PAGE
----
My one complaint about life is that people don’t talk to me with the same eloquence and wit as they do in the movies. Well, as they do in movies such as “Juno,” “Sex and the City” and the movie that I saw this weekend, “The Kids are All Right.” In one scene, I was nearly sobbing as I listened to Julianne Moore’s character Jules apologize to her wife and kids for her infidelity. She poignantly argues that marriage just isn’t easy, at all. After a while, it’s drudgery, it’s a marathon, it’s slogging through life, and along the way, you project a lot of your crap, insecurities and dissatisfactions onto your partner. Her wife is clearly moved by the speech, and it seems to achieve her goal of breaking down the icy wall that has formed around her family members since her not so minor peccadillo was revealed.
As I watched that scene, I kept thinking that I wished that my ex had had screenwriters to pen his dialogue when we went through a similar scenario. I’ve mentioned before that my former hubby betrayed me. He developed an infatuation with our kids’ beloved babysitter, unfortunately not an uncommon scenario. Luckily for us all, she turned him down. However, the pain of the discovery of romantic emails that he sent to her and his subsequent declaration, I didn’t sleep with her but I am in love with her, were certainly a punch in the stomach. The scene in which Annette Bening’s character Nic discovers her wife’s betrayal is brilliantly portrayed and frankly made the memories that I thought that I had put behind me feel extremely fresh. I, with a healthy sense of catharsis, acutely felt her pain.
With the hindsight of three years from my own experience, I also really understood why Jules had her affair. The sexual politics notwithstanding, it is extremely powerful to have someone new find you attractive. It is very seductive to have someone appreciate you, especially when it seems that your spouse resents you, is bored with you, or tolerates you at best. You throw kids into the mix and you begin to feel like co-workers instead of lovers. I always sort of understood why my ex fell for our lovely babysitter, but this movie really drove the point home for me.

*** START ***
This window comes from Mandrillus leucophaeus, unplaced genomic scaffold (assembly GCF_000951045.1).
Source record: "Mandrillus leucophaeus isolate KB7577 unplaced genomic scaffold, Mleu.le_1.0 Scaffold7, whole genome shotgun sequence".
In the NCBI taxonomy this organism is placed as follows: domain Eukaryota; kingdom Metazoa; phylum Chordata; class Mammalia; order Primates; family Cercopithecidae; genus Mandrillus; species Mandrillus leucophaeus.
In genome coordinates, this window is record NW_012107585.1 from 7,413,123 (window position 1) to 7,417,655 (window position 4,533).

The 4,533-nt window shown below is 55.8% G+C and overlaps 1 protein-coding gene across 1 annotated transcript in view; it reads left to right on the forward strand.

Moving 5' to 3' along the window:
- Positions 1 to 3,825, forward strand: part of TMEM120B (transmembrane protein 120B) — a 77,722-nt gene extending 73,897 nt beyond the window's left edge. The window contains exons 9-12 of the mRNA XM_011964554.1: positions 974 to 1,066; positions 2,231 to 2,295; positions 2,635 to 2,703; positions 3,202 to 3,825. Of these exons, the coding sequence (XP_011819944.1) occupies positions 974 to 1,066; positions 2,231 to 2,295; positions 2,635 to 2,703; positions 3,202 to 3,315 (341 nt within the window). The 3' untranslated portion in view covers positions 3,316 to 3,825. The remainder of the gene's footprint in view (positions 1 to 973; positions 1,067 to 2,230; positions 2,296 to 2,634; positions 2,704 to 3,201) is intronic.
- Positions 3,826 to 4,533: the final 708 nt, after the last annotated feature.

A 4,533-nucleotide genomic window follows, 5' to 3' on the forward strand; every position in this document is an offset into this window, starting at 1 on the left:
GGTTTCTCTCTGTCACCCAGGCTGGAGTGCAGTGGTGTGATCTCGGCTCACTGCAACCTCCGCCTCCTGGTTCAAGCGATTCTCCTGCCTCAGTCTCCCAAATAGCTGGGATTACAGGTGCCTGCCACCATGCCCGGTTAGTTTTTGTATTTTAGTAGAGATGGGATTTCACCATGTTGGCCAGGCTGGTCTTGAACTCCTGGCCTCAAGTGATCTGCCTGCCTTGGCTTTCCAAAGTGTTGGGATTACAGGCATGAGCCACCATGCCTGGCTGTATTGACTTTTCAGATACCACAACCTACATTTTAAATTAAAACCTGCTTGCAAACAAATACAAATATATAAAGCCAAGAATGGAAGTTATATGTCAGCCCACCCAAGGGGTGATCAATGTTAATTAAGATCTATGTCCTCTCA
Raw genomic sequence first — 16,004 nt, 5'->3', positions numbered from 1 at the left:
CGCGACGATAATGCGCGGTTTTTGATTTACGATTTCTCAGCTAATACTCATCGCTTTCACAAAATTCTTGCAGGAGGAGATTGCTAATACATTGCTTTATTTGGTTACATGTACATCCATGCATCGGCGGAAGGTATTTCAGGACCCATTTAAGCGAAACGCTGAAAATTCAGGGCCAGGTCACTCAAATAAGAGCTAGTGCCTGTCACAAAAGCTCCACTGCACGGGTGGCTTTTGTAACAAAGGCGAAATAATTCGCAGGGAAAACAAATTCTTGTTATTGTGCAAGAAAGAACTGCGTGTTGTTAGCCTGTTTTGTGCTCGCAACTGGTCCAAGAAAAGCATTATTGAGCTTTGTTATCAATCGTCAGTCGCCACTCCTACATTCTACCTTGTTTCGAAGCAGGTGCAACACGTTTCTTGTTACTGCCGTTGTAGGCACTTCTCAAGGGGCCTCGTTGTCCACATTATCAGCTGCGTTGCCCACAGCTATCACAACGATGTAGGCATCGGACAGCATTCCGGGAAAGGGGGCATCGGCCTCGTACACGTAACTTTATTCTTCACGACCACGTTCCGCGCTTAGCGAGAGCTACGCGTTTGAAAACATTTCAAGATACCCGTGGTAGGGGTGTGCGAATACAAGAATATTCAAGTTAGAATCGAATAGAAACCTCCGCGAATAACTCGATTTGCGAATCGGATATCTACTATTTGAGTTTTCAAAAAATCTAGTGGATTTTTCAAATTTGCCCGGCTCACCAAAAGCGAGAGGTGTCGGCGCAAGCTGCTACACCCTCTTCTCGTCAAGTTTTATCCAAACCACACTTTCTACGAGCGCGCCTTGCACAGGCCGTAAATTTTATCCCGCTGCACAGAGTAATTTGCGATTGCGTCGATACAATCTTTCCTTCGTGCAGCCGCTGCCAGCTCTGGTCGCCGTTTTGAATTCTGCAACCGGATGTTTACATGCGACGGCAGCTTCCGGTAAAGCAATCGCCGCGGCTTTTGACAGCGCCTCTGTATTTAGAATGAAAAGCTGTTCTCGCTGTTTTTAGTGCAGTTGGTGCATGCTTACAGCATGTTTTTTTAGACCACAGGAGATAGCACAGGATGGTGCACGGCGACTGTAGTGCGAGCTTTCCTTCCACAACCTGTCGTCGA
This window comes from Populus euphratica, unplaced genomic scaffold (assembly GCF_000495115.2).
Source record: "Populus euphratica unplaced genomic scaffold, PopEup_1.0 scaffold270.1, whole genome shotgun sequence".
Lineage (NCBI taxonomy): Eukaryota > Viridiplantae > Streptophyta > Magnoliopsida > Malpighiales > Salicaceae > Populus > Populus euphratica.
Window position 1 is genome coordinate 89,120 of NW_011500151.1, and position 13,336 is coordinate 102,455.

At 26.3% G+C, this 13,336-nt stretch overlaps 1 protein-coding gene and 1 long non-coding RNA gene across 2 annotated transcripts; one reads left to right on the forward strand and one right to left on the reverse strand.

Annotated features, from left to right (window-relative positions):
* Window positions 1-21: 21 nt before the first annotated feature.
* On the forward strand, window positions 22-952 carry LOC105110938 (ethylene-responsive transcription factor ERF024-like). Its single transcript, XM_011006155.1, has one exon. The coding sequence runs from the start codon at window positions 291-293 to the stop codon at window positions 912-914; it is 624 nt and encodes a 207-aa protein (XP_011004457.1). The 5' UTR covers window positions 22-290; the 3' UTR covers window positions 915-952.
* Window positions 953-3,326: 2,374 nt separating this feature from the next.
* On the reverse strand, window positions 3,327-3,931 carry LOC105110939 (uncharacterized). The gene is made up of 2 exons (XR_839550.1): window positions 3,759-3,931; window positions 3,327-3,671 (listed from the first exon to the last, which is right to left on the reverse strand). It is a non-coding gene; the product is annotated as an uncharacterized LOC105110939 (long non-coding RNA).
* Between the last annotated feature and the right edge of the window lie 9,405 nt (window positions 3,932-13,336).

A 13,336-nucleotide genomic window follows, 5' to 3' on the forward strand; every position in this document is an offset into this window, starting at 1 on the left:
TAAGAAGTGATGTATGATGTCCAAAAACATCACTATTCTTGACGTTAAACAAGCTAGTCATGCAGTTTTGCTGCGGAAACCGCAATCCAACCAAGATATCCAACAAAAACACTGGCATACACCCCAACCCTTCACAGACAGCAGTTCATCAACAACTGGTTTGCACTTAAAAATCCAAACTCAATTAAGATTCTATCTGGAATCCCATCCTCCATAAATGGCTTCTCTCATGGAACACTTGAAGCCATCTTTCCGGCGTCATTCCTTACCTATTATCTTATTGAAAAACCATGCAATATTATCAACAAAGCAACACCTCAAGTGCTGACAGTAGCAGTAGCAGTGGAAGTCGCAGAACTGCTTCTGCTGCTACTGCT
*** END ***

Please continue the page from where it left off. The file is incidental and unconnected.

I was reminded of what I instinctively knew then, that his infidelity had less to do with me, or the woman he fell for, and more to do with him and his feelings of discontent with his life. I am certainly not condoning infidelity as a justified response to middle age ennui. I am just saying that it is understandable, to me at least. While he could have chosen a better way to express his dissatisfaction, I have always been grateful that he didn’t leave our marriage because of this infatuation. If he had left me for her and established a relationship with her, I think that it would have been easy for me to make myself a victim and make them the scapegoats for the demise of our marriage. Instead I was able to perceive that his crush was more a symptom of a larger problem that eventually became insurmountable for us despite the love that we still felt for one another.
“The Kids are All Right” really moved me because I could relate to what the characters were experiencing, from Nic’s feelings that the sperm donor Paul had taken over her family to Jules’ need to be appreciated and validated. As a good movie will do, it presented familiar situations with enough originality and distance that I was able to gain a more objective perspective on them. Maybe if my ex and I both had such a perspective, we could have made the marriage work, as Jules and Nic seem to be doing. However, it took a physical, domestic and romantic separation from my husband for me to gain the insight that I have now. Plus, life isn’t a movie. We don’t always get a happy ending.
So please go see this movie and weigh in with me. Do you find it as touching as I do?